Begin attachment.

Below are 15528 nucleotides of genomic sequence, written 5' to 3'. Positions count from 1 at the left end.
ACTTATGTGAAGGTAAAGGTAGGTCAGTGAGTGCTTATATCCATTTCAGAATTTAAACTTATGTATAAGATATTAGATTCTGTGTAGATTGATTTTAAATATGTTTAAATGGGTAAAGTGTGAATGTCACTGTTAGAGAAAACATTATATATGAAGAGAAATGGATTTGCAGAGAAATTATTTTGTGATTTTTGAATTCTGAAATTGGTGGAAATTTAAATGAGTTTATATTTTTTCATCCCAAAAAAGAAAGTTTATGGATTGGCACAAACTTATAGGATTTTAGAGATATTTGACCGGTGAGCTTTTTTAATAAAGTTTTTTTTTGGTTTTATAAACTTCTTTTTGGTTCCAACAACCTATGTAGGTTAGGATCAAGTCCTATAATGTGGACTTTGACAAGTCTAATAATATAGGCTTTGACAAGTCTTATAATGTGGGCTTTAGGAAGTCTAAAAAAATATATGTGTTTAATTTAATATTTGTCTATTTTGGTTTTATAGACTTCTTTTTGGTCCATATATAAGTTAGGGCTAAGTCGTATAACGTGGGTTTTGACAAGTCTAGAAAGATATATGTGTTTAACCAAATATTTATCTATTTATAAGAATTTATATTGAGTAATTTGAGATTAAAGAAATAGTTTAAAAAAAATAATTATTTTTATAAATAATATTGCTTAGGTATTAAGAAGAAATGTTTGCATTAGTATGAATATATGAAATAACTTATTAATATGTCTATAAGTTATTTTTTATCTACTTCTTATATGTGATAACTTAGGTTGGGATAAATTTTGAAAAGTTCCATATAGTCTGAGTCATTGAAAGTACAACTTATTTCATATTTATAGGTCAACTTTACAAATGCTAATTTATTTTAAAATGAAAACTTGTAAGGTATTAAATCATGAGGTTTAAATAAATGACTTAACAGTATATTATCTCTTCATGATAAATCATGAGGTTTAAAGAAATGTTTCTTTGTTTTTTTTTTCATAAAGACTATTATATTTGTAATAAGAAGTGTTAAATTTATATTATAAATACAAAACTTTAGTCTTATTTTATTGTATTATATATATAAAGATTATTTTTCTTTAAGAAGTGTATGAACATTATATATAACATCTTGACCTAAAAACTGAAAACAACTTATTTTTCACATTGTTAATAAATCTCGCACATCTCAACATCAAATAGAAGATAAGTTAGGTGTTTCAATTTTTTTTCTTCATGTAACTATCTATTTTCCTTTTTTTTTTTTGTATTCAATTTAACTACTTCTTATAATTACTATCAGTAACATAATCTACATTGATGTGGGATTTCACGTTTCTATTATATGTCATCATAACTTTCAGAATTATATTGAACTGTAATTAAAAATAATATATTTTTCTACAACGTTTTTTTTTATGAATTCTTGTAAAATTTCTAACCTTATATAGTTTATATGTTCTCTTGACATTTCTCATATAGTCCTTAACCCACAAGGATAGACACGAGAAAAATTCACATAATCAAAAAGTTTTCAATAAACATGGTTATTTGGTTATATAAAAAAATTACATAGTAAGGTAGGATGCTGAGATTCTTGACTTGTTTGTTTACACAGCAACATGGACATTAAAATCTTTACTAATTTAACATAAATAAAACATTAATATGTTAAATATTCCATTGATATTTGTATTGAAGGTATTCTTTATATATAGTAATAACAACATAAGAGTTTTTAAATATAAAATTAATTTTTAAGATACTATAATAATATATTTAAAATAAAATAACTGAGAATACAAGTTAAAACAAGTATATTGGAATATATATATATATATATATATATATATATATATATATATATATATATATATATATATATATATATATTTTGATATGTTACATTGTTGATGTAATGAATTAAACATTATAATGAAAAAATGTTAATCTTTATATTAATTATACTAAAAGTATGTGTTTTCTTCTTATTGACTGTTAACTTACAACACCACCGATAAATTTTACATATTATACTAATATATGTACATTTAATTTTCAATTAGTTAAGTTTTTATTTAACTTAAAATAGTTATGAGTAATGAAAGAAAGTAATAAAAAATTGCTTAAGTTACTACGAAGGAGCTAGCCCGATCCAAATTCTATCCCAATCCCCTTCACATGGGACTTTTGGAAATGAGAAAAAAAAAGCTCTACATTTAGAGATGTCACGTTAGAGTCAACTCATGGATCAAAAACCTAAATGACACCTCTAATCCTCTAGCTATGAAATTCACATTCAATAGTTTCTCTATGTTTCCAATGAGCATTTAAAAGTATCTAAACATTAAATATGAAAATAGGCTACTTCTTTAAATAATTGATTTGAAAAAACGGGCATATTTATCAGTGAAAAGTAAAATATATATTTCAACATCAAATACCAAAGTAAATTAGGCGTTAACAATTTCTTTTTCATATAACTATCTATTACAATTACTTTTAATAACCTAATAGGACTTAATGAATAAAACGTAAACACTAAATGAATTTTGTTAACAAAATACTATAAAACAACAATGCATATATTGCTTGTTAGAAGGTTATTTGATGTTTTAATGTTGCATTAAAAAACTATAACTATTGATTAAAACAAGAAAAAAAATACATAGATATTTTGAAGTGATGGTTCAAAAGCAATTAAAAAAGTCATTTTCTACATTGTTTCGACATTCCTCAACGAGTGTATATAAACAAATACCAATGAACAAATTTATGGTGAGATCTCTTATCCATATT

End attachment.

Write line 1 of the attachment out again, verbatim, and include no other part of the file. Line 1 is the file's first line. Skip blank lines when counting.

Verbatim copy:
Below are 15528 nucleotides of genomic sequence, written 5' to 3'. Positions count from 1 at the left end.